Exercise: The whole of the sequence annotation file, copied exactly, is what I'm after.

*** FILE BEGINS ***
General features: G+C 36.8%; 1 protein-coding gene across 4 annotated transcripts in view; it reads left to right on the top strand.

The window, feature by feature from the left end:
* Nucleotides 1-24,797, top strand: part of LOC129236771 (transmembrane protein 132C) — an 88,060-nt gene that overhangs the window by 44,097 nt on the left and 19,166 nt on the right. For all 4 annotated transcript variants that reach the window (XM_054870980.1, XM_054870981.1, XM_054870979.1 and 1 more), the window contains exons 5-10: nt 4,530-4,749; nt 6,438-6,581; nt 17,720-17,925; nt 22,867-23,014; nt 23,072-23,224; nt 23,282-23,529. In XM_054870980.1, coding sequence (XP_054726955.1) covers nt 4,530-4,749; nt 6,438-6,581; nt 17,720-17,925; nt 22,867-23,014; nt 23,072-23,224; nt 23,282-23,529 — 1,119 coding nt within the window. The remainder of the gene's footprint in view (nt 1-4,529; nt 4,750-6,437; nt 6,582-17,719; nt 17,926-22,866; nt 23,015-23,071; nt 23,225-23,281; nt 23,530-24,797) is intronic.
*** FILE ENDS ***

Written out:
General features: G+C 36.8%; 1 protein-coding gene across 4 annotated transcripts in view; it reads left to right on the top strand.

The window, feature by feature from the left end:
* Nucleotides 1-24,797, top strand: part of LOC129236771 (transmembrane protein 132C) — an 88,060-nt gene that overhangs the window by 44,097 nt on the left and 19,166 nt on the right. For all 4 annotated transcript variants that reach the window (XM_054870980.1, XM_054870981.1, XM_054870979.1 and 1 more), the window contains exons 5-10: nt 4,530-4,749; nt 6,438-6,581; nt 17,720-17,925; nt 22,867-23,014; nt 23,072-23,224; nt 23,282-23,529. In XM_054870980.1, coding sequence (XP_054726955.1) covers nt 4,530-4,749; nt 6,438-6,581; nt 17,720-17,925; nt 22,867-23,014; nt 23,072-23,224; nt 23,282-23,529 — 1,119 coding nt within the window. The remainder of the gene's footprint in view (nt 1-4,529; nt 4,750-6,437; nt 6,582-17,719; nt 17,926-22,866; nt 23,015-23,071; nt 23,225-23,281; nt 23,530-24,797) is intronic.